Cut Salads Calories with These Tips


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Some takeout or restaurant salads can contain more than 1,000 calories. Yes, really!

Read on to see some salad calorie swaps and pile your plate high with healthy choices.

Build a healthy salad base

Building a better salad starts with the foundation: the greens. Greens are low in calories and deliver high doses of vitamins. The darker the leaves are, the more vitamins and minerals they have. Try mixing a cup of spinach with a cup of romaine or have two cups of a spring mix to help sneak some more vitamins and minerals into your diet.

When choosing your vegetables, make your salad as colorful as possible.

Tip 1. Try crackers instead of croutons

High calorie: whole-wheat croutons (80 calories for 8).

Whole-wheat equals healthy, right? Not when it’s been brushed with butter before being toasted.

Lower calorie: crumbled saltines (25 calories for 2).

Tip 2. Change up your chicken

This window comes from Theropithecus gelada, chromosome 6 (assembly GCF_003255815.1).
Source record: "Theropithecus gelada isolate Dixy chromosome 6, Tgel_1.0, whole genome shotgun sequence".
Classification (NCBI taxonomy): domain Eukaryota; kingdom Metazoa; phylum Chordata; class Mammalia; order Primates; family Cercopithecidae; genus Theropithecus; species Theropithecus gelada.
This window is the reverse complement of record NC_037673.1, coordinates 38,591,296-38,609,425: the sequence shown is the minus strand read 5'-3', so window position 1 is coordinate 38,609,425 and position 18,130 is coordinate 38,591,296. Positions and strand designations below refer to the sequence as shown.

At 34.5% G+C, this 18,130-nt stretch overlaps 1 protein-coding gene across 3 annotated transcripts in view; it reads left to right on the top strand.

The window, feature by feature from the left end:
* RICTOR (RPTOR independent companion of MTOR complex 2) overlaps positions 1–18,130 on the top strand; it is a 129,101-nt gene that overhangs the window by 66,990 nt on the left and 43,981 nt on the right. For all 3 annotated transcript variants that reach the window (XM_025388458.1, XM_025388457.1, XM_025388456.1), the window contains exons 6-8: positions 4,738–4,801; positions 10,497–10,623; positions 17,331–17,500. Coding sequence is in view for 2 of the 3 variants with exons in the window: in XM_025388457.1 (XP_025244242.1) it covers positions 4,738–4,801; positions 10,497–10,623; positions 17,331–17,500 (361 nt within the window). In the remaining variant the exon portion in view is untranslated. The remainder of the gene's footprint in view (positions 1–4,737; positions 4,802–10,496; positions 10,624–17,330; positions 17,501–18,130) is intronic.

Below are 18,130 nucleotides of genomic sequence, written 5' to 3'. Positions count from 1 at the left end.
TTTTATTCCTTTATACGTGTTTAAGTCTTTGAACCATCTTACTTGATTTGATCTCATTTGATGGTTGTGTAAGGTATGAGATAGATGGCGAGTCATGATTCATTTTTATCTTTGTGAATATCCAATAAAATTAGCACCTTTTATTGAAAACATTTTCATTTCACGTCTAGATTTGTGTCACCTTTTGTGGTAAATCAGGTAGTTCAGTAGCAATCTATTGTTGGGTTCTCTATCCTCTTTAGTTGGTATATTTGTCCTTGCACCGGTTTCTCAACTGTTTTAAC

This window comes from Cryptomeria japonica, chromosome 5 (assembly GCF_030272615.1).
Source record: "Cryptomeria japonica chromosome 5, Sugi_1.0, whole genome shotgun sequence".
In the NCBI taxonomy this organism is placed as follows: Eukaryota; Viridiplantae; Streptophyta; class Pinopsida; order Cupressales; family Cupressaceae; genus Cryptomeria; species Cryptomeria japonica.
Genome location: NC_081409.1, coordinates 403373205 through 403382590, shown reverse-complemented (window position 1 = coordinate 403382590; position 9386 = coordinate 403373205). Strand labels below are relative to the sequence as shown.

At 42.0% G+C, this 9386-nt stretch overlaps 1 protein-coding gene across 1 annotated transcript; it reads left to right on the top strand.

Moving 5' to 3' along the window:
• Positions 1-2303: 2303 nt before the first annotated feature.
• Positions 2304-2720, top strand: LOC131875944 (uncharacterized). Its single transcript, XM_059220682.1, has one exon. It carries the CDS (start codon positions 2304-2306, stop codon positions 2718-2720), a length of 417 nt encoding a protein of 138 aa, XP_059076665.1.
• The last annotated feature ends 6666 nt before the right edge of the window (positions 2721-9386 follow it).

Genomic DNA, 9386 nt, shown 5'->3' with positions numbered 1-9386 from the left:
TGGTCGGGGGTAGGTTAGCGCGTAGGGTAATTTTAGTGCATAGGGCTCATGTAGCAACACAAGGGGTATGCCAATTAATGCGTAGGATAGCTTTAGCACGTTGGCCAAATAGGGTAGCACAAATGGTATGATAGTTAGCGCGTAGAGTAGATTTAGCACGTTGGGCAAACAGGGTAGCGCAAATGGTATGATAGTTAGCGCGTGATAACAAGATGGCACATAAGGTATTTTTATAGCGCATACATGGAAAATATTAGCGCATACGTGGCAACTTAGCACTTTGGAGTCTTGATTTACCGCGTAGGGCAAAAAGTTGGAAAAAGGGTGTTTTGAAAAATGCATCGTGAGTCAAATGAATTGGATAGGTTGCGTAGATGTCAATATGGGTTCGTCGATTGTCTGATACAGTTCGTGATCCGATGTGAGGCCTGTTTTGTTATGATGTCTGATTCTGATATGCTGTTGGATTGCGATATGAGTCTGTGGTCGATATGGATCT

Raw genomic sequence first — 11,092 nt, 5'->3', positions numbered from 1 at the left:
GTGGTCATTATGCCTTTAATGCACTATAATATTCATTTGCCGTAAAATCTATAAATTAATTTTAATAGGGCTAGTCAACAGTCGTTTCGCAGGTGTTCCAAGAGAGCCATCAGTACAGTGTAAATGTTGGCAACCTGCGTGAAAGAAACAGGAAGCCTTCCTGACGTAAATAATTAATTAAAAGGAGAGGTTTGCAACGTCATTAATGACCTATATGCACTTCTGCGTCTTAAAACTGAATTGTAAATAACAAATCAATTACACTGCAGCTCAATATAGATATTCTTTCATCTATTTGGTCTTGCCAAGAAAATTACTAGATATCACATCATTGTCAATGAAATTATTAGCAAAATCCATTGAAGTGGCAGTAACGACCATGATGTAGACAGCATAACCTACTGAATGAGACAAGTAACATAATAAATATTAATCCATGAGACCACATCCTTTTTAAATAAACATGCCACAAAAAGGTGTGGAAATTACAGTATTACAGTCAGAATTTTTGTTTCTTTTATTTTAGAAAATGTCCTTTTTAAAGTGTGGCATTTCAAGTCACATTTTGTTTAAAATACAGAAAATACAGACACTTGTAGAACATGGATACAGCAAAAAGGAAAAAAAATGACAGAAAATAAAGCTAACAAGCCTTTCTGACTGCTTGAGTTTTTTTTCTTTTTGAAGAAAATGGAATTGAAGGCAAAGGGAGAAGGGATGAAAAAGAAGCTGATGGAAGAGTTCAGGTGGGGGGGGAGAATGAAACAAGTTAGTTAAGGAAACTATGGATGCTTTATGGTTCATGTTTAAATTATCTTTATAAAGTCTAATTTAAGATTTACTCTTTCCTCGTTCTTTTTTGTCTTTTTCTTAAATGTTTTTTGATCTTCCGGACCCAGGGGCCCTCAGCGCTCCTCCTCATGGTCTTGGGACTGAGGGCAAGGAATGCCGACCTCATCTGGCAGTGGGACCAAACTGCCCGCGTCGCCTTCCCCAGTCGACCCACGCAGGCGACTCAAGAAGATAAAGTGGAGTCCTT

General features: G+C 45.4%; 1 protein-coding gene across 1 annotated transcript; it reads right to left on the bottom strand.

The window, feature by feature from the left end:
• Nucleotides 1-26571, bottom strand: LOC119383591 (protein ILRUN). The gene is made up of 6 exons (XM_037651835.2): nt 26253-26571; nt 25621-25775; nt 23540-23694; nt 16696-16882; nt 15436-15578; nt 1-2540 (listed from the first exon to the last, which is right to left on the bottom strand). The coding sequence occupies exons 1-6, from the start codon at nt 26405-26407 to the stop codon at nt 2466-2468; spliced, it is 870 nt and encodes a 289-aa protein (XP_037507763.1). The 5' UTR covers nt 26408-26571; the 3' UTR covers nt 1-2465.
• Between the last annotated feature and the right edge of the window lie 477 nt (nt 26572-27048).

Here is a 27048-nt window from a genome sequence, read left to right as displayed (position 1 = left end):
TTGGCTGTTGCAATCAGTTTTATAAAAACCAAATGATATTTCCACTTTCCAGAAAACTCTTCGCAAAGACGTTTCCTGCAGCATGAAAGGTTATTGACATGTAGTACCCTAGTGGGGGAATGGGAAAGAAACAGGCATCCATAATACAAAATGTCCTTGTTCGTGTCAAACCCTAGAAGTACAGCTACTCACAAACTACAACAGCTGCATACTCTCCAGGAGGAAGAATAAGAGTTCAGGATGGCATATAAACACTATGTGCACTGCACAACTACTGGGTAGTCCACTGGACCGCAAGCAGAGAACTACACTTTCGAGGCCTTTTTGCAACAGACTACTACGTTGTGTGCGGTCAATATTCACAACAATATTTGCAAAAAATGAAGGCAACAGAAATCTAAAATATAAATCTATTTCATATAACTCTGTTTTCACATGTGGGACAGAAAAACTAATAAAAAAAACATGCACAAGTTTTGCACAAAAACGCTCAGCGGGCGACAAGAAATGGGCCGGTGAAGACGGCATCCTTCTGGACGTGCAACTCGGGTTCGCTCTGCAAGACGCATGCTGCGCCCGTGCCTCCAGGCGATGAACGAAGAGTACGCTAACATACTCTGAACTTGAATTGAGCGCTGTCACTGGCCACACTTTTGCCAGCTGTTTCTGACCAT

Stick with lean proteins (chicken, ham, turkey, or fish) and try to get them as close to their natural state as possible for the greatest nutritional value.

High calorie: crispy chicken (380 calories for 4.5 oz).

“Crispy” is code for “fried.” Also, beware the term “panko-crusted”; it’s just a fancy way of saying the chicken has been breaded.

Lower calorie: grilled chicken (213 calories for 4.5 oz).

Tip 3. Choose cheese wisely

Aim for low-fat cheese and try to pick shredded—that way you’re getting a greater volume out of a single portion instead of having it in chunks. 

High calorie: blue cheese (100 calories per oz).

Stilton, roquefort, and gorgonzola are good sources of calcium and protein, but they’re also high in calories—not to mention saturated fat.

Lower calorie: feta cheese (75 calories per oz) or goat cheese (50 calories per oz).

Tip 4. Choose the right dressing

Many times, a healthy salad turns into a not-so-healthy one because of the salad dressing. People often tend to use too much, so stick with the recommended serving size of two tablespoons. Watch out for low-fat dressings—they may still be high in calories and have more fat than you think.

High calorie: vinaigrette (260 calories for 1/4 cup).

A ladleful packs almost as many salad calories as a cup of spaghetti topped with marinara sauce!

Lower calorie: use a tablespoon (65 calories) or dunk your fork in a side and use just what you need.

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